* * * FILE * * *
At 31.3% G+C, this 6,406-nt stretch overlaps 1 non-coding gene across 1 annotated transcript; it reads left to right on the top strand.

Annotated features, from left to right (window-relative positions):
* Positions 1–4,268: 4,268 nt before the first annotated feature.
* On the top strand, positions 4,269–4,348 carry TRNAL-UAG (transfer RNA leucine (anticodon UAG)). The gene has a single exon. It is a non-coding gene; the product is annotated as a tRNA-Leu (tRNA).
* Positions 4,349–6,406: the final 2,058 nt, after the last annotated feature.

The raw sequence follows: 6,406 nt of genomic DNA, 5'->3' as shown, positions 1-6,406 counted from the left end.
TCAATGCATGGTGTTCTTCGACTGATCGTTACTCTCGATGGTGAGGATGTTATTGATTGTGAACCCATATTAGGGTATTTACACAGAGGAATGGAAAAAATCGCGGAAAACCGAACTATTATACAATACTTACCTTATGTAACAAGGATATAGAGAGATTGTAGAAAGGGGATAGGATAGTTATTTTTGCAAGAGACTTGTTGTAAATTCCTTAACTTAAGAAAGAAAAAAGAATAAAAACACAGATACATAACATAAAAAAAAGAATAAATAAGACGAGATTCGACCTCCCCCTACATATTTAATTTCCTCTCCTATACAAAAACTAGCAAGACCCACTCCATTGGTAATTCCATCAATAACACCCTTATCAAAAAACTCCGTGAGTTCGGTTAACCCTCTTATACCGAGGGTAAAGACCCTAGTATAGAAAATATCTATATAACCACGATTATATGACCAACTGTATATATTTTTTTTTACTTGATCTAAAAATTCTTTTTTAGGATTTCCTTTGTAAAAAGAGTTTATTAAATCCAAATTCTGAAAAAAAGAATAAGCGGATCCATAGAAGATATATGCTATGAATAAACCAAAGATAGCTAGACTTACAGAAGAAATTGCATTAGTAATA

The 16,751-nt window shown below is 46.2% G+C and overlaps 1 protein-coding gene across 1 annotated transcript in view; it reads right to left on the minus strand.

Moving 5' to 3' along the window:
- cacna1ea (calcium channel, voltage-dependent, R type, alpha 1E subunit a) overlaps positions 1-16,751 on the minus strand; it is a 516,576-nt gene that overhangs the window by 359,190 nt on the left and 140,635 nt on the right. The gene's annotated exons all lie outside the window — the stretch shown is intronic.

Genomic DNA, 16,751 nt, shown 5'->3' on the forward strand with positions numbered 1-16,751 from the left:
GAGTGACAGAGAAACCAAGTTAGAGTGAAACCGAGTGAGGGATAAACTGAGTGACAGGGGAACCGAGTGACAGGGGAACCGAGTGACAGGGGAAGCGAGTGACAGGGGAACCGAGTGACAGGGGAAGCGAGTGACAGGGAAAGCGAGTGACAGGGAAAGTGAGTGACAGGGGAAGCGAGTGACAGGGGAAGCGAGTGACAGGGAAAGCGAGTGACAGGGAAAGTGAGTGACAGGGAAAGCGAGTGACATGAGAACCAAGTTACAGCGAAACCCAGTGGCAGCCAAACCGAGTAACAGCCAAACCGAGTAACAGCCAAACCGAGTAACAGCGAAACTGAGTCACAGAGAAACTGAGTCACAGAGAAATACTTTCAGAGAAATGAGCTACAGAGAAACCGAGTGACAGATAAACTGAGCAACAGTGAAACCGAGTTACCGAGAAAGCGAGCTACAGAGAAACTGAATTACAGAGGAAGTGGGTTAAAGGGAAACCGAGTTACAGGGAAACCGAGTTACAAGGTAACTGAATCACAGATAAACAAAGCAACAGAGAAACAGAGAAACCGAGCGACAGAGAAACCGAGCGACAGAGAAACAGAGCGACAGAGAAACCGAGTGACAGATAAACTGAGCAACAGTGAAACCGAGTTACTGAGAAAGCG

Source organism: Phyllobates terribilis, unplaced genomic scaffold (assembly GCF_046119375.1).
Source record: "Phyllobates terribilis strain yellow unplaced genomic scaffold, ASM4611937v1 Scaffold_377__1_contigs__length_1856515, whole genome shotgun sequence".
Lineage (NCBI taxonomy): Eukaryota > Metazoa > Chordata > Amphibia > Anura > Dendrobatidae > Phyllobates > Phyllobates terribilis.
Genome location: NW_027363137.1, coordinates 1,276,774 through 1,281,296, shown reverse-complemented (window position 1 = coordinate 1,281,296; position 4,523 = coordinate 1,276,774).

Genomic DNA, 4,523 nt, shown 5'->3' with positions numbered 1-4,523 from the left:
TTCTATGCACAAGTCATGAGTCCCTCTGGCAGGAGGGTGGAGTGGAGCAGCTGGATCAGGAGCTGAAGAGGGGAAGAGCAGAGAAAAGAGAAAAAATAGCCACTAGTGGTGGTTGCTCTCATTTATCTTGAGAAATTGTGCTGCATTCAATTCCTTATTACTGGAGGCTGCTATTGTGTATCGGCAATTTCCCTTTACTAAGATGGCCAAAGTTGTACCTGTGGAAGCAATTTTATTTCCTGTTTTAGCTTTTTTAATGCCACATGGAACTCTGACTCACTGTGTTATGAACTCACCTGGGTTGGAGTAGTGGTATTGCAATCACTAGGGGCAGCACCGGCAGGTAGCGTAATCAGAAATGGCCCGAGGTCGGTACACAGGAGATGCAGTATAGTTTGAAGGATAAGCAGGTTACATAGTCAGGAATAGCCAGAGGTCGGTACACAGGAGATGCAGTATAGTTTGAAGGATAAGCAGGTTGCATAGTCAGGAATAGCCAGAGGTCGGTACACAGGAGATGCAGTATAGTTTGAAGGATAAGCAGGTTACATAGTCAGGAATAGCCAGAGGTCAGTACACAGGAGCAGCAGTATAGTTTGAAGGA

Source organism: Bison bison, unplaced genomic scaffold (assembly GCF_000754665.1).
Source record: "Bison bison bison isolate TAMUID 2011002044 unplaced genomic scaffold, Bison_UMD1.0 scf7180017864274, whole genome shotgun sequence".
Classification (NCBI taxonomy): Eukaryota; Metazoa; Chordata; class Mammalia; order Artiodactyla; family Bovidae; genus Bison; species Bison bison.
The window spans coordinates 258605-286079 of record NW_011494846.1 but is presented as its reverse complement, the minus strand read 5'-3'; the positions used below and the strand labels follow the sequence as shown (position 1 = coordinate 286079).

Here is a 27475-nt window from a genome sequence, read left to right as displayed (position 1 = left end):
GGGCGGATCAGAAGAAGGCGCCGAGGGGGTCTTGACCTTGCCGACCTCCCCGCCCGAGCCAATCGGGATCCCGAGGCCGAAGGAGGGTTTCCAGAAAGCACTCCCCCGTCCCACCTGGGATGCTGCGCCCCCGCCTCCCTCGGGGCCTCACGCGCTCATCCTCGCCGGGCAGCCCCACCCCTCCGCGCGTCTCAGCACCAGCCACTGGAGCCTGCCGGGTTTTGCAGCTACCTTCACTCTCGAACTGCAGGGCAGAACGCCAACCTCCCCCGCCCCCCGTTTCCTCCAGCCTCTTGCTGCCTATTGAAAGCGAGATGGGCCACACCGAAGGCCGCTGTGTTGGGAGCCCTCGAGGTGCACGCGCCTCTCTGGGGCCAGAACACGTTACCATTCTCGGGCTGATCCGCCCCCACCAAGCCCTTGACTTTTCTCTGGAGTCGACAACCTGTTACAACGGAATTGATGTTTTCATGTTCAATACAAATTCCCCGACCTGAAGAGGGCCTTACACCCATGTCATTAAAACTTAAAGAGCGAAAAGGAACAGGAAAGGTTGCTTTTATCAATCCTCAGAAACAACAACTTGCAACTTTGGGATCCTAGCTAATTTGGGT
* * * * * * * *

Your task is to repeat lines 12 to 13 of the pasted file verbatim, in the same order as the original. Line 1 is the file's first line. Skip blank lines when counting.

GAGTGACAGAGAAACCAAGTTAGAGTGAAACCGAGTGAGGGATAAACTGAGTGACAGGGGAACCGAGTGACAGGGGAACCGAGTGACAGGGGAAGCGAGTGACAGGGGAACCGAGTGACAGGGGAAGCGAGTGACAGGGAAAGCGAGTGACAGGGAAAGTGAGTGACAGGGGAAGCGAGTGACAGGGGAAGCGAGTGACAGGGAAAGCGAGTGACAGGGAAAGTGAGTGACAGGGAAAGCGAGTGACATGAGAACCAAGTTACAGCGAAACCCAGTGGCAGCCAAACCGAGTAACAGCCAAACCGAGTAACAGCCAAACCGAGTAACAGCGAAACTGAGTCACAGAGAAACTGAGTCACAGAGAAATACTTTCAGAGAAATGAGCTACAGAGAAACCGAGTGACAGATAAACTGAGCAACAGTGAAACCGAGTTACCGAGAAAGCGAGCTACAGAGAAACTGAATTACAGAGGAAGTGGGTTAAAGGGAAACCGAGTTACAGGGAAACCGAGTTACAAGGTAACTGAATCACAGATAAACAAAGCAACAGAGAAACAGAGAAACCGAGCGACAGAGAAACCGAGCGACAGAGAAACAGAGCGACAGAGAAACCGAGTGACAGATAAACTGAGCAACAGTGAAACCGAGTTACTGAGAAAGCG

Source organism: Phyllobates terribilis, unplaced genomic scaffold (assembly GCF_046119375.1).